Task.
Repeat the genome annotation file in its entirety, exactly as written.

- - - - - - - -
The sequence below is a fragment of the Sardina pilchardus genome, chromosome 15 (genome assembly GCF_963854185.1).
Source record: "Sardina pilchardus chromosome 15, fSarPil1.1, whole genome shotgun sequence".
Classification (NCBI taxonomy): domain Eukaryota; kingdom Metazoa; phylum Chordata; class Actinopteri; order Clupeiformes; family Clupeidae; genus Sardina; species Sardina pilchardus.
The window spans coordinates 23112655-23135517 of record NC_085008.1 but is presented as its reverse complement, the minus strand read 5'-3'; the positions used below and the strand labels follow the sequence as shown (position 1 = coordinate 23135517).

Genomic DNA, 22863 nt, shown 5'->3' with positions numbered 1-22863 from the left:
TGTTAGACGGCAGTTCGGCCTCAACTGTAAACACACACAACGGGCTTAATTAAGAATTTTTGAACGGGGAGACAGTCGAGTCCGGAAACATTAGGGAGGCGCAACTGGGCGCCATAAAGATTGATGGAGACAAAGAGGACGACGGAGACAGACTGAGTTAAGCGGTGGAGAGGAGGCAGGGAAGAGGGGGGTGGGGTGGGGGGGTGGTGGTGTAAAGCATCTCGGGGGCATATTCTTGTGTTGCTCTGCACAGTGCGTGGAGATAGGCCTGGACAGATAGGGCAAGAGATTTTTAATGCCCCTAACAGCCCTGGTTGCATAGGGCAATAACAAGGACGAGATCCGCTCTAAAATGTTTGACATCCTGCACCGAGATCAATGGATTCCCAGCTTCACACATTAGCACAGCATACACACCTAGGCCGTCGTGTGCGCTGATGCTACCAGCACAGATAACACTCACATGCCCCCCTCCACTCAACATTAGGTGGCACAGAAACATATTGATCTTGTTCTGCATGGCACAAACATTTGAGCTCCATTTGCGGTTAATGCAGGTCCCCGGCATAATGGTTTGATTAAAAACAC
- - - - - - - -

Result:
The sequence below is a fragment of the Sardina pilchardus genome, chromosome 15 (genome assembly GCF_963854185.1).
Source record: "Sardina pilchardus chromosome 15, fSarPil1.1, whole genome shotgun sequence".
Classification (NCBI taxonomy): domain Eukaryota; kingdom Metazoa; phylum Chordata; class Actinopteri; order Clupeiformes; family Clupeidae; genus Sardina; species Sardina pilchardus.
The window spans coordinates 23112655-23135517 of record NC_085008.1 but is presented as its reverse complement, the minus strand read 5'-3'; the positions used below and the strand labels follow the sequence as shown (position 1 = coordinate 23135517).

Genomic DNA, 22863 nt, shown 5'->3' with positions numbered 1-22863 from the left:
TGTTAGACGGCAGTTCGGCCTCAACTGTAAACACACACAACGGGCTTAATTAAGAATTTTTGAACGGGGAGACAGTCGAGTCCGGAAACATTAGGGAGGCGCAACTGGGCGCCATAAAGATTGATGGAGACAAAGAGGACGACGGAGACAGACTGAGTTAAGCGGTGGAGAGGAGGCAGGGAAGAGGGGGGTGGGGTGGGGGGGTGGTGGTGTAAAGCATCTCGGGGGCATATTCTTGTGTTGCTCTGCACAGTGCGTGGAGATAGGCCTGGACAGATAGGGCAAGAGATTTTTAATGCCCCTAACAGCCCTGGTTGCATAGGGCAATAACAAGGACGAGATCCGCTCTAAAATGTTTGACATCCTGCACCGAGATCAATGGATTCCCAGCTTCACACATTAGCACAGCATACACACCTAGGCCGTCGTGTGCGCTGATGCTACCAGCACAGATAACACTCACATGCCCCCCTCCACTCAACATTAGGTGGCACAGAAACATATTGATCTTGTTCTGCATGGCACAAACATTTGAGCTCCATTTGCGGTTAATGCAGGTCCCCGGCATAATGGTTTGATTAAAAACAC